21:39 PM

Breastfeeding: Myths and Misconceptions

Tiffani Cunningham, RN, Board Certified Lactation Consultant, Holy Rosary Healthcare 

The first hours and days after birth are filled with love, bonding, and new experiences. Choosing to breastfeed your newborn is the first of many decisions you will make for your child. The short- and long-term benefits of breastfeeding for both mother and baby have been proven time and again. However, parents are often bombarded with information and advice from family, friends, and social media that may lead them to wean early or choose another feeding option. In honor of National Breastfeeding Awareness Month, let’s take a closer look at some of the most common breastfeeding myths and misconceptions.  

“Breastfeeding is natural, so it should be easy.” While breastfeeding is the biological norm, the practice itself is a learned behavior for both mother and baby, requiring time and patience. Your healthcare team can help you learn to recognize early feeding cues, demonstrate how to position your baby, and identify signs of a proper latch. Some pregnancy or birth complications may make the early days more challenging. Support from family, peers, and healthcare staff is essential during this difficult time.  

“I don’t have enough milk for my baby.” At some point, most mothers will worry that their baby is not getting enough to eat. This is especially true before the mature milk comes in around three to five days after birth. Mother’s first milk, colostrum, is white to yellow in appearance and may be present as early as the 16th week of pregnancy. It is often referred to as “liquid gold” due to its high concentration of essential nutrients and its anti-infective properties. Babies are weighed often in the early weeks to ensure adequate nutrition. Additionally, your doctor may ask you to track your newborn’s wet and dirty diapers.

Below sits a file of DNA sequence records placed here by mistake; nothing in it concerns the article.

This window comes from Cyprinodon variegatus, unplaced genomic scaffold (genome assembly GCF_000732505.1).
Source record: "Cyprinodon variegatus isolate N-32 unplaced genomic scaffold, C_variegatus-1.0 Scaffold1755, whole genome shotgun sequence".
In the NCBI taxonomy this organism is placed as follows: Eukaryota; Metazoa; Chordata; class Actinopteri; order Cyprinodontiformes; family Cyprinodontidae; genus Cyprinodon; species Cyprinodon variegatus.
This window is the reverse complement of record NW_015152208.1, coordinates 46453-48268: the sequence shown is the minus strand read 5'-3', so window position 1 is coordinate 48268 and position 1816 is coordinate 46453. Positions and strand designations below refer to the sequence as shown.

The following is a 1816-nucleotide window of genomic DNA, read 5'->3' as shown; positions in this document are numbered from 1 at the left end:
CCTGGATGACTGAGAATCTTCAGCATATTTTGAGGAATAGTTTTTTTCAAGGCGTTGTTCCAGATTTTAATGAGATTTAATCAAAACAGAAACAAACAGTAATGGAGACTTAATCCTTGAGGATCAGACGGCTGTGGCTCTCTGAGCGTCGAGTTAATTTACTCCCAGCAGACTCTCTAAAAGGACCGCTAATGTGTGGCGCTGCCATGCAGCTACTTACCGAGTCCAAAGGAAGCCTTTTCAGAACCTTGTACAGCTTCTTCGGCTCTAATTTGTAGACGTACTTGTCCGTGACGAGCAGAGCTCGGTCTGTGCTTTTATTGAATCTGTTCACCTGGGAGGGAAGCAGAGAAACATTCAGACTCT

“I cannot breastfeed if I am sick or taking medication.” Most often, it is best to continue nursing your child when you are sick. The protective antibodies that your body makes in response to your illness will be passed to your baby through breast milk. Use good hand hygiene and contact your doctor if you are unsure. Small amounts of medication will pass into the breast milk, so it is important to check with your pharmacist or physician before starting a new medication or supplement. Certain medications, including some forms of birth control and over-the-counter antihistamines, can impact milk production.  

“My baby will be spoiled if I breastfeed on demand.” On-demand breastfeeding, sometimes referred to as responsive breastfeeding, means that the baby is fed each time he or she demonstrates feeding cues. The baby is allowed to nurse until satisfied, without time restrictions. Biologically, this is superior to scheduled feedings because milk production works on a supply and demand basis. On-demand breastfeeding allows the infant to regulate mom’s milk supply to his or her nutritional needs. During a growth spurt, babies will nurse more frequently to stimulate milk production. It may also support emotional and cognitive development, as responsiveness facilitates trust in the first year of life.  

Like pregnancy and birth, no two breastfeeding experiences are the same, so it is best to avoid comparisons and take it easy on yourself! Remember, breastfeeding may not be right for every family. Infant formula is designed to mimic breast milk as closely as possible, making it the best alternative. If you bottle feed your newborn, ensure that your baby is held during feeding sessions to promote feelings of security and attachment. 

Tiffani Cunningham is a registered nurse with the obstetrics unit at Holy Rosary Healthcare. She is also a board certified lactation consultant. To learn more, call 406-233-2600 or online at hrh-mt.org/baby.